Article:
2. Role of the Crm1/Ran complex in early stages of hepatocarcinogenesis:
The Ran/Crm1 complex is essential in nucleocytoplasmic transport of cellular proteins. This complex is often utilized by mammalian viruses to efficiently transport their own viral proteins intracellularly. We have recently demonstrated that the HBV-encoded HBx protein not only contains a functional nuclear export signal that utilizes the Ran/Crm1 pathway, but also alters Ran/Crm1-dependent nuclear export of the NFkB/IkB complex (Forgues et al, J Biol Chem 2001). This finding implicates the Ran/Crm1 complex in the molecular pathogenesis of HBV. More recently, we have uncovered a new role of the Ran/Crm1 complex, namely that it is involved in regulating cellular proteins that control centrosome duplication and mitotic spindle assembly (Forgues et al, Mol Cell Biol 2003). We have shown that inactivation of the Ran/Crm1 complex by HBx or by a specific inhibitor can result in multipolar spindles and abnormal mitoses. These findings let us to generate a new hypothesis in which the Ran/Crm1 complex acts as a 'loading dock' in controlling cellular homeostasis, and disruption of this complex may result in genomic instability that serves as an early step in viral hepatitis-mediated hepatocarcinogenesis. Currently, we are exploring other potential partners associated with this complex that may regulate spindle assembly.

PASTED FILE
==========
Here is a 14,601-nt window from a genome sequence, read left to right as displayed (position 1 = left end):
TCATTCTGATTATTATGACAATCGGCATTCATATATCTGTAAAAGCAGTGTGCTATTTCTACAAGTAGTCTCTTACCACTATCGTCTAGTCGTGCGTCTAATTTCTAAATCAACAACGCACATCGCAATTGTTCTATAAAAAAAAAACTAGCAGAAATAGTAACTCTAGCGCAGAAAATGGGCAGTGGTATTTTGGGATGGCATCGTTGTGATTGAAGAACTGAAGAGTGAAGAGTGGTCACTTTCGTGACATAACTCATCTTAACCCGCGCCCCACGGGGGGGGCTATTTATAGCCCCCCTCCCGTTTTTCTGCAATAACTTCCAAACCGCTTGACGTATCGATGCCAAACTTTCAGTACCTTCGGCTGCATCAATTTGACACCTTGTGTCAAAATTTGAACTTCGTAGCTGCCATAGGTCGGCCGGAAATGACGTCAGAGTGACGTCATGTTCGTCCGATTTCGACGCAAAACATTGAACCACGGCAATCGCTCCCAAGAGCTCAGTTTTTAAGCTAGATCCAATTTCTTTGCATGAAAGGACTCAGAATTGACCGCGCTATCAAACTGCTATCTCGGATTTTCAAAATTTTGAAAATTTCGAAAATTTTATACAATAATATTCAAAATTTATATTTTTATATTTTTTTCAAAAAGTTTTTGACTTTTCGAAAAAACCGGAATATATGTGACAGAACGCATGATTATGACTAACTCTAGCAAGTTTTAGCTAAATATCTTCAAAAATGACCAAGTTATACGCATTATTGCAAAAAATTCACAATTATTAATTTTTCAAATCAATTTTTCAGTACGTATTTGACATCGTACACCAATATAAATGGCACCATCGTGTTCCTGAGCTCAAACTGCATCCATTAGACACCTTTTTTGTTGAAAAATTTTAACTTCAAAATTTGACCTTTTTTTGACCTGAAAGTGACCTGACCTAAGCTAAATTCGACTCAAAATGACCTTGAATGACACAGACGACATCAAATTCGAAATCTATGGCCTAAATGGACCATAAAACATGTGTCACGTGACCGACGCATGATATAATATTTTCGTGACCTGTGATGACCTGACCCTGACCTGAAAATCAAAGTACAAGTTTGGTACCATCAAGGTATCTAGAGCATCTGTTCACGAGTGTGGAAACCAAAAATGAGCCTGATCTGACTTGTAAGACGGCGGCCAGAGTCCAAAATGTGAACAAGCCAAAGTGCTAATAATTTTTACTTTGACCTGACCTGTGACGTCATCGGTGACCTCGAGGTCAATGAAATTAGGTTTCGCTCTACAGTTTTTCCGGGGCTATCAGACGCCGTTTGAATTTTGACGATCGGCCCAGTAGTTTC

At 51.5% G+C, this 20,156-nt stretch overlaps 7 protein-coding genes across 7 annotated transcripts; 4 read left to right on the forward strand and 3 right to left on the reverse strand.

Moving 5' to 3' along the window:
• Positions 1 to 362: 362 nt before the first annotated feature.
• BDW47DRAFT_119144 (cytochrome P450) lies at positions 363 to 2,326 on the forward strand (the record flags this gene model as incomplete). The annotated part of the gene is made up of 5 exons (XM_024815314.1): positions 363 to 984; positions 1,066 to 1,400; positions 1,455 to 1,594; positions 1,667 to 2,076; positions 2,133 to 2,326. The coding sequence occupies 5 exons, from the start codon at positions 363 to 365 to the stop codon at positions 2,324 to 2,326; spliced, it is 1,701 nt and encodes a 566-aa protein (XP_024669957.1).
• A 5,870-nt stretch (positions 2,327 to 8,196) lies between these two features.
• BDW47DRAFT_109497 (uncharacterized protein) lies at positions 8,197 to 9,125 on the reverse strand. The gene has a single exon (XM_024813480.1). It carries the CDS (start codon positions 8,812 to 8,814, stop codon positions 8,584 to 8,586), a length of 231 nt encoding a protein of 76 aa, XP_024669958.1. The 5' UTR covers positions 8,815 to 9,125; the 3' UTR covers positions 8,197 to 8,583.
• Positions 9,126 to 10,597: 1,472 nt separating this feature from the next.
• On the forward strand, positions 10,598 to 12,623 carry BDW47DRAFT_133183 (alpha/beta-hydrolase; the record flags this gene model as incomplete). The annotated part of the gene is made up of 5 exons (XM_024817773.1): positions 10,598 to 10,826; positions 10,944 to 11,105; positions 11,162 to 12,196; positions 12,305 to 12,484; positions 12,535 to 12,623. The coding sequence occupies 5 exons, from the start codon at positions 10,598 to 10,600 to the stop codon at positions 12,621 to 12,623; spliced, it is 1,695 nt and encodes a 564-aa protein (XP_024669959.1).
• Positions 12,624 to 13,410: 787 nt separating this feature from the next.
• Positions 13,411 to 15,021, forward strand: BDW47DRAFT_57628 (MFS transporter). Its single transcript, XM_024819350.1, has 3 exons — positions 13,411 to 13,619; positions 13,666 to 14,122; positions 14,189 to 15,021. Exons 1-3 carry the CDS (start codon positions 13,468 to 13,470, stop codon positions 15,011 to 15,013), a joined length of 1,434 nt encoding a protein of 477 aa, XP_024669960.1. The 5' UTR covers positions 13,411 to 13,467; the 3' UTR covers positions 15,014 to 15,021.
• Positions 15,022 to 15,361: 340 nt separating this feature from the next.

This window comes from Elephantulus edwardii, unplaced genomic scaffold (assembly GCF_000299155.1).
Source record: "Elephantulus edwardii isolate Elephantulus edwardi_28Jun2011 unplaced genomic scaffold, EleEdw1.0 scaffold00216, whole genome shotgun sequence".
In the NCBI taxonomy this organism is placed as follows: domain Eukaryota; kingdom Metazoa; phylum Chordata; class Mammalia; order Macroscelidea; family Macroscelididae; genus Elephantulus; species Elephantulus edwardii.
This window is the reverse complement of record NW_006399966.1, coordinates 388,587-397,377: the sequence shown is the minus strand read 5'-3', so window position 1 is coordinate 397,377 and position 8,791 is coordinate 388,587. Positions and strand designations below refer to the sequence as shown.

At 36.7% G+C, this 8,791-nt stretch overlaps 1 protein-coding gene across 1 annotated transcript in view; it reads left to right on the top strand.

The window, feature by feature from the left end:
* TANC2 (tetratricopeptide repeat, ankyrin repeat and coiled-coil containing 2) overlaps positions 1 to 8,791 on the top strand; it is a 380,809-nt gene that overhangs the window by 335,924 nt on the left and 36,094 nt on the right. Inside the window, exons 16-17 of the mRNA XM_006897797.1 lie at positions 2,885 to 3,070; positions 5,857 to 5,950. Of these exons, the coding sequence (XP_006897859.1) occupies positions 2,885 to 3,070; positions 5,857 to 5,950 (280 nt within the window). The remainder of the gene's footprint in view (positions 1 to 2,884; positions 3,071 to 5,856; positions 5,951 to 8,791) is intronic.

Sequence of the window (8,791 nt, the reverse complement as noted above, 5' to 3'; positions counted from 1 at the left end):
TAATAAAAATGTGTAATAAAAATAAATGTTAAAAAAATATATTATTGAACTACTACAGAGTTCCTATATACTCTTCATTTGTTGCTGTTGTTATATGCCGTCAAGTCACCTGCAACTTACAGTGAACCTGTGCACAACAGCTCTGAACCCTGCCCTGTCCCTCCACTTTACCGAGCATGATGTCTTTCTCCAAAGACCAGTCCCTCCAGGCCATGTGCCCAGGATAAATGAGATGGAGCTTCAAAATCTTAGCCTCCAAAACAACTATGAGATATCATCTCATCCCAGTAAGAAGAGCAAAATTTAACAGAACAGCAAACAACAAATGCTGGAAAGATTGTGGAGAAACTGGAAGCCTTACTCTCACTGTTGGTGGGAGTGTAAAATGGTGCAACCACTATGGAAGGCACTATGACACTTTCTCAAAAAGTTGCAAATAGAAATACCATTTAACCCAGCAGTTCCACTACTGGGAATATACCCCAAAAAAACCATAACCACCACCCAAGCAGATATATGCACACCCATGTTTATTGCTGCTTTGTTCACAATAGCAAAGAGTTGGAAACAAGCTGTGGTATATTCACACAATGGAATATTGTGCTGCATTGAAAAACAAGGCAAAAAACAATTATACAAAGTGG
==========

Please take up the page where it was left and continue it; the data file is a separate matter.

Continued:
Selected Recent References
1) Ji, Junfung, Yu L, Yu, Z, Forgues M, Uenishi K, Kubo S, Zhou J, Fan J, Tang ZY, Fu S, Zhu H, Jin JG4, Sun HC, Wang XW#. Development of a miR-26 Companion Diagnostic Test for Adjuvant Interferon-alpha Therapy in Hepatocellular Carcinoma. (#co-corresponding author) International Journal of Biological Sciences In Press
2) Feng M, Gao W, Wang R, Chen W, Man YG, Fig WD, Wang XW, Dimitrov DS, Ho M. Therapeutically targeting glypican-3 via a conformation-specific single-domain antibody in hepatocellular carcinoma. Proc Nat'l Acad Sci USA 2013, In Press
3) Budhu A, Roessler S, Zhao X, Yu Z, Forgues M, Ji J, Karoly E, Qin LX, Ye QH, Jia HL, Fan J, Sun HC, Tang ZY, Wang XW. Integrated metabolite and gene expression profiles identify lipid biomarkers associated with progression of hepatocellular carcinoma and patient outcomes. Gastroenterology 2013, In Press
4) Yamashita T, Honda M, Nakamoto Y, Baba M, Nio K, Hara Y, Zeng SS, Hayashi T, Kondo M, Takatori H, Yamashita T, Mizukoshi E, Ikeda H, Zen Y, Takamura H, Wang XW, Kaneko S. Natures of EpCAM+ and CD90+ Cancer Stem Cells in Human Hepatocellular Carcinoma. Hepatology 2013, In Press
5) Oikawa T, Kamiya A, Zeniya M, Chikada H, Hyuck AD, Yamazaki Y, Wauthier E, Tajiri H, Miller LD, Wang XW, Reid LM, Nakauchi H. SALL4 as an indicator of cancer stem cells in liver cancer. Hepatology 2013, In Press
E-mail address: firstname.lastname@example.org